Next, we create a detailed masterplan. This process is all about activating the groundplane and creating positive connectivity through a town’s streets and spaces. Working closely with our clients and local stakeholders, we develop ideas and get into what we call the ?‘granularity of townscape’. We explore how potential geometries and materialism will come together, and above all how buildings and spaces will work from an end-user and public perspective.
Taking our client on a journey through a buildings’ multiple uses and functions, we ask all manner of questions. How do we ensure a development delivers value for the town as a whole?
If residential is built above retail, how will the building be serviced and accessed? How do we ensure noise from below doesn’t impact the experience above? How will residents collect their mail?
By putting ourselves in the community’s and end-users’ shoes, we try to understand people’s interactions with the built environment. Crucially, we then test our design assumptions through rigorous consultation. We discuss our ideas with the local community, testing our understanding of the context they live and breathe as local residents and stakeholders. In this way, we ensure our work is a genuine meeting of place and imagination.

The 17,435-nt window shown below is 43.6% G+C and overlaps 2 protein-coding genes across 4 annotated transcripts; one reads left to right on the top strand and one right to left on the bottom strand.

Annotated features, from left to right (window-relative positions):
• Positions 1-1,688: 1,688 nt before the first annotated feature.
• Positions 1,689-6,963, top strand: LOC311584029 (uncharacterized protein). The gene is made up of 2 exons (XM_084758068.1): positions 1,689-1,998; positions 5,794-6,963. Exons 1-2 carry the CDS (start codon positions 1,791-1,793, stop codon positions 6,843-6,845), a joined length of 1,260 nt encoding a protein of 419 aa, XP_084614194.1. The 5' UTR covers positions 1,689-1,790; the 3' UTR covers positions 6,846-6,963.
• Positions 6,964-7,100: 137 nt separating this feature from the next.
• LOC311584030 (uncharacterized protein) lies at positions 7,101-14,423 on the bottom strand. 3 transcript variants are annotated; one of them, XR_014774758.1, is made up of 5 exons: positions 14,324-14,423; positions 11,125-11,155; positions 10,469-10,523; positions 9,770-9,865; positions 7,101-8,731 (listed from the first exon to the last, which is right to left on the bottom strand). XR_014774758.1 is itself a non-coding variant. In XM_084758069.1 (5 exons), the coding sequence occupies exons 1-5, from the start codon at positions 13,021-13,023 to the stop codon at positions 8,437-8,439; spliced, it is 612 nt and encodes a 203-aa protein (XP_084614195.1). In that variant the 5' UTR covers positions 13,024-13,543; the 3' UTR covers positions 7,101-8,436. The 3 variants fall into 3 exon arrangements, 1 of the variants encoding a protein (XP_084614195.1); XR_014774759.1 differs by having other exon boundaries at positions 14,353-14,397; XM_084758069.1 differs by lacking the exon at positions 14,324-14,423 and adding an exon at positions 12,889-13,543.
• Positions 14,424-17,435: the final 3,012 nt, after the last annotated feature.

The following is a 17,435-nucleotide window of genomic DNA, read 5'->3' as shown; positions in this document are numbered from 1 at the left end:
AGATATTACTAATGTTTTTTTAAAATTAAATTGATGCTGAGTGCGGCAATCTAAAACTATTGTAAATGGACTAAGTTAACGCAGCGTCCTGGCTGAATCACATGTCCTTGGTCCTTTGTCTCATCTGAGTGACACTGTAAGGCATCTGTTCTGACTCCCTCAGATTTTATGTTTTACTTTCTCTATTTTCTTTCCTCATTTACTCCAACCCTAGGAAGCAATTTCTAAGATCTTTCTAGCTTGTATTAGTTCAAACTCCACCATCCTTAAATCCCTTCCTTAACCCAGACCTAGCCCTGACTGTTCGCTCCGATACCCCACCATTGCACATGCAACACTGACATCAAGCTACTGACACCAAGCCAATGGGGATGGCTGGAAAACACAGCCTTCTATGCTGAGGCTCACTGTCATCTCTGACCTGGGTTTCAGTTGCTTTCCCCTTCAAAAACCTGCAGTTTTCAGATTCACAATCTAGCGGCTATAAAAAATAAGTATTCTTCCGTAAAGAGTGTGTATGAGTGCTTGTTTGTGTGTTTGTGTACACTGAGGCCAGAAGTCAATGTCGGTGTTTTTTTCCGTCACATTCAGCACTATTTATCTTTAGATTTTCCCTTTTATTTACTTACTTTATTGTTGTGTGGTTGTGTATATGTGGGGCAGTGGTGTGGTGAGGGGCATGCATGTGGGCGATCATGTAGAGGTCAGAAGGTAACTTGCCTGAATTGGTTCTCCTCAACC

A growing portfolio
In the UK, Benoy is currently involved in a number of town centre regeneration schemes, from Woking, Peterborough and Orpington to Gloucester, Nottingham, Glasgow and beyond. With our expertise in multicultural, mixed-used locations, we are committed to helping clients shift away from the monocultural town centre model to a more sustainable future. In the process, we will always try to work with pre-existing developments, as we pursue our uniquely relevant, responsive and consultative approach to town centre revitalisation.